From: OUTspoken
Date: June 8, 2020
Subject: Nobody knows when these newsletters will be sent out. Least of all me.

large white text on plain black background that says BLACK TRANS LIVES MATTER. The word TRANS is written in the colors of the trans flag, blue, pink, and white

Okay I don't know how it's possible but I think I got a Pringle crumb in my eye.

Oh look, another newsletter being sent out on a not Friday. If any of you are thinking, "I wish the newsletters would actually be regular and consistent," well that makes two of us. Time to share some groups/events/whatever else makes it's way in here.

I just learned about a relatively new LGBTQ+ group in the Rochester area, Next Generation Men of Transition, which is a support group for trans men of color. I thought that was pretty neato and wanted to share. 
This next group operates around the world, and I've never seen anything like this before. The Okra Project brings homecooked, healthy, and culture-specific meals to black trans people who need it, and actually offer a cooking academy for black trans people to learn and help out! Yeah, this isn't exactly a group, but I saw it and thought it was super neat and nobody can stop me from putting it in this newsletter so there. 
Wow I felt like I had more, but I have terrible memory when it comes to actual important stuff. Can't remember stuff that I looked at within the last few days but I can still remember that this one girl in my Kindergarten class would always use the scarlet crayon (not red. Scarlet.) and that I punched a kid in the stomach in a Wal-Mart checkout line when he made fun of my sister. Oh! And that I was wearing the same shirt both times I had to get stitches. (It was a Yankees t-shirt in case anyone was curious.)

Just one more thing before I go because I need to practice driving (I'm horrendous at turns, but the sooner I get my license the sooner I can legally multitrack drift) so that I can just lay down and watch ATLA for the rest of the night until I go to bed, and I have spent way too long on too few words. Side note: I think one of my personality flaws is excessive compound sentences. There's probably a reason for that. Maybe I'll psychoanalyze myself later.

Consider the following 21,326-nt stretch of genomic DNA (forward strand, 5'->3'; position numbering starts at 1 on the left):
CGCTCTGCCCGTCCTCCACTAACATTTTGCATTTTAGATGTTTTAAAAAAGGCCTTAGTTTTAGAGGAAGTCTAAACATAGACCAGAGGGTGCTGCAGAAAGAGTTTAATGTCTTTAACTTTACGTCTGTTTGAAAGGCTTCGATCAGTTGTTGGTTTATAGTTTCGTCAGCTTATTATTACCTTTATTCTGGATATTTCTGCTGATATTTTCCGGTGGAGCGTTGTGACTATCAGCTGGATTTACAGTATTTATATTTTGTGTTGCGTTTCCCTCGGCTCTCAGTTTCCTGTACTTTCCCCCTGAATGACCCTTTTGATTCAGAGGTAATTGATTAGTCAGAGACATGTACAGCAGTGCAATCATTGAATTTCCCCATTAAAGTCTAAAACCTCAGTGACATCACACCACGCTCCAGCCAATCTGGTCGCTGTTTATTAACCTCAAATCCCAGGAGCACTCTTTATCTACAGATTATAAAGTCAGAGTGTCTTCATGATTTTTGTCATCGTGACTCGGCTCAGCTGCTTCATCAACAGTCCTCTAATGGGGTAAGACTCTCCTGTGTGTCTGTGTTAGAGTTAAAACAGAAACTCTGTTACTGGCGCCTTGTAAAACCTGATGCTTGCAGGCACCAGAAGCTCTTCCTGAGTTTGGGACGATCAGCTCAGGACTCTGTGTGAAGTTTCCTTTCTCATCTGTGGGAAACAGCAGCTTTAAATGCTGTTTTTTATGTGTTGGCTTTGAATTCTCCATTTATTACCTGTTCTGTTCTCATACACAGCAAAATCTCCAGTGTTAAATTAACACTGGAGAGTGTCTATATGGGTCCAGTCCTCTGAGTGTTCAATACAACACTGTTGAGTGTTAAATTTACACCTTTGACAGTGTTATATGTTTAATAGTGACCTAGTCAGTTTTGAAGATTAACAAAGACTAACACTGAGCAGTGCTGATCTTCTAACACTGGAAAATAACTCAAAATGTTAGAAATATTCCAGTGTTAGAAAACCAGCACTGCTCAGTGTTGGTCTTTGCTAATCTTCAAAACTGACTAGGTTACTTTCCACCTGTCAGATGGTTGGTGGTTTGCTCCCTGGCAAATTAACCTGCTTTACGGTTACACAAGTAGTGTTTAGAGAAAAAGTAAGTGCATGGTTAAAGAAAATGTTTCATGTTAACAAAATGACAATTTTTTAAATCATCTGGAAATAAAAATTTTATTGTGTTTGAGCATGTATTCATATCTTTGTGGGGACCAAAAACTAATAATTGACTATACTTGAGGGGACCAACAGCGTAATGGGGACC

ANYWAY. (Wait imagine if I accidentally closed this tab, that would be so terrible. Okay. For real this time.)

There's a virtual forum sorta thing happening tomorrow, 6/9 nice from 8-9 pm EST and it's called (according to Facebook because I don't want to use my limited brain power to come up with my own words right now) LGBTQ Community Dismantling White Supremacy. The Facebook event has more details including the link and all that stuff. The event will have both interpreting and captions (any event that I share will have at least one because I'm not gonna be like "oh hey look at this cool thing PSYCH NOT IF UR DEAF SORRY BUDDY." That's not cool.) which saved me the effort from annoying them with questions about it. I'm gonna check it out, and if you're white I highly suggest you do also. 

UGH, NOW I HAVE TO DO THINGS. I WANT TO NOT DO THINGS. As always, follow us on social media because I put stuff there way more frequently. Also you get great memes and original content from me, which as we all know, is something everyone needs.

Elizabeth Sherrock (she/her)
Director of Marketing

Cover of By Any Means Necessary by Candice Montgomery. The background is different shades of yellow in a paint texture pattern, and a black college-aged man is walking through paper cutouts that look like a city skyline added to the background. The title


I found a gay bee book! I'm 99% sure that bees are RIT LGBTQ+ culture. 

By Any Means Necessary by Candice Montgomery

Summary: On the day Torrey moves and officially becomes a college freshman, he gets a call that might force him to drop out before he’s even made it through orientation: the bank is foreclosing on the bee farm his Uncle Miles left him.

Torrey’s worked hard to become the first member of his family to go to college, but while the neighborhood held him back emotionally, Uncle Miles encouraged him to reach his full potential. For years, it was just the two of them tending the farm. So Torrey can’t let someone erase his uncle’s legacy without a fight.

He tries balancing his old life in L.A. with his new classes, new friends, and (sort of) new boyfriend in San Francisco, but as the farm heads for auction, the pressure of juggling everything threatens to tear him apart. Can he make a choice between his family and his future without sacrificing a part of himself?